Supreme Court Decides Golan v. Holder

A law providing that millions of works created by foreign authors that had been in the public domain qualify for U.S. copyright protection was upheld on Saturday, January 18, 2012, when the Supreme Court decided Golan v. Holder (No.10-545).  The case involved the constitutionality of § 514 of the Uruguay Round Agreements Act (now codified in the U.S. Copyright Act as 17 U.S.C. § 104A), which was passed in 1994.  Section 514 gives copyright protection in the U.S. to a foreign author who is a citizen of any of the member countries of the Berne Convention for the Protection of Literary and Artistic Works.  The effect of § 514 is that it restores the works of authors that are protected by the copyright laws of their own country but have been in the public domain in the U.S. because: (1) the work was published at a time when the U.S. was not protecting works from the author’s country or (2) the author did not comply with a copyright formality required in the U.S.  Restored works will return to the public domain eventually—they are given copyright protection for the length of time that the work would have had protection had it not been placed in the public domain.  Works done by Picasso, Virginia Woolf, Alfred Hitchcock, C.S. Lewis, and Prokofiev are examples of works which have been restored from the public domain due to the effect of § 514.

The petitioners in Golan were orchestra members and others who alleged that § 514 violated Article I, Section 8, clause 8 of the U.S. Constitution (also known as the Copyright Clause) by providing works which had previously been in the public domain with copyright protection.  The Copyright Clause states that Congress has the power “To promote the Progress of Science and useful Arts, by securing for limited Times to Authors and Inventors the exclusive Right to their respective Writings and Discoveries.”  Speaking about § 514, the named petitioner in Golan, Lawrence Golan, reported to QuestionCopyright.Org that while Golan will not affect larger orchestras with budgets that enable them to purchase pieces, “it currently prevents many, many smaller orchestras and educational institutions from physically performing these pieces.  It’s not a question of well, they just have to pay more.  If they don’t have more they can’t play the piece.  So they’re simply not playing those pieces.”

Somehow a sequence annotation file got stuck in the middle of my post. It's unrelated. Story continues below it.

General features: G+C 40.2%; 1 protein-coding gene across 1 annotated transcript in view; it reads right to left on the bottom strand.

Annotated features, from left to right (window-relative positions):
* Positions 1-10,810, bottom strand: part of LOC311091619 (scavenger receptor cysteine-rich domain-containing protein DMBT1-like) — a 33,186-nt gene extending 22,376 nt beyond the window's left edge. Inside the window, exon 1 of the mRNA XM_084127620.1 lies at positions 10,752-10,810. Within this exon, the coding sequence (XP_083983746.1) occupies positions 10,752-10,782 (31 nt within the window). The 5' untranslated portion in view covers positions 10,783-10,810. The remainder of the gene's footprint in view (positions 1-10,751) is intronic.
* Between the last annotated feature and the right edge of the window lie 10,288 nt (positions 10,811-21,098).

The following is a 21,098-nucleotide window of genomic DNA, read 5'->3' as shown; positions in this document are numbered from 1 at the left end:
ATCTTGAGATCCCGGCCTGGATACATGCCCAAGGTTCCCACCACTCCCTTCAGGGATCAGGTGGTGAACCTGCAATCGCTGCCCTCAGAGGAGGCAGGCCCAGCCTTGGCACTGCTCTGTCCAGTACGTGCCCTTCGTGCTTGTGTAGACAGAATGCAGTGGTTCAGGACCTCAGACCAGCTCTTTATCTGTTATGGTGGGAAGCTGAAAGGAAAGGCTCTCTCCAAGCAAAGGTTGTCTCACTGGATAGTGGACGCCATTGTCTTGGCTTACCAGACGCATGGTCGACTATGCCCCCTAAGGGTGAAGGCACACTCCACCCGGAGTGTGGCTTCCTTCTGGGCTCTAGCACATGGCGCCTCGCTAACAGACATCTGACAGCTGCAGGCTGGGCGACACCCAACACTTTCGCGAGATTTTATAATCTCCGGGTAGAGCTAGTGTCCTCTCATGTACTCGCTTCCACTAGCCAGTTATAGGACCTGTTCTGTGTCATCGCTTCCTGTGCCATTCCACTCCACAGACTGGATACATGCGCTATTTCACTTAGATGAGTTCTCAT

Justice Ginsburg wrote the majority opinion, in which Justices Scalia, Kennedy, Thomas, Sotomayor, and Chief Justice Roberts joined and held that § 514 does not violate the Copyright Clause.  The Court wrote that the “limited times” language from the Copyright Clause does not restrict Congress from taking works out of the public domain because the works gain copyright protection only for the period which they would have sustained had they not been placed in the public domain.  The Court also wrote that the Copyright Clause “empowers Congress to determine the intellectual property regimes that, overall, in that body’s judgment, will serve the ends of the Clause” and that the Copyright Clause does not only apply to newly created works, but also to works already existing.  Finally, the Court wrote that testimony heard by Congress suggested that § 514 would serve the goals of the Copyright Clause because it would “expand the foreign markets available to U.S. authors and invigorate protection against piracy of U.S. works abroad, thus benefitting copyright-intensive industries stateside and inducing greater investment in the creative process.”  Justice Breyer filed a dissenting opinion, in which Justice Alito joined, arguing that § 514 did not serve the purpose of the Copyright Clause to create incentives for authors to create new works.

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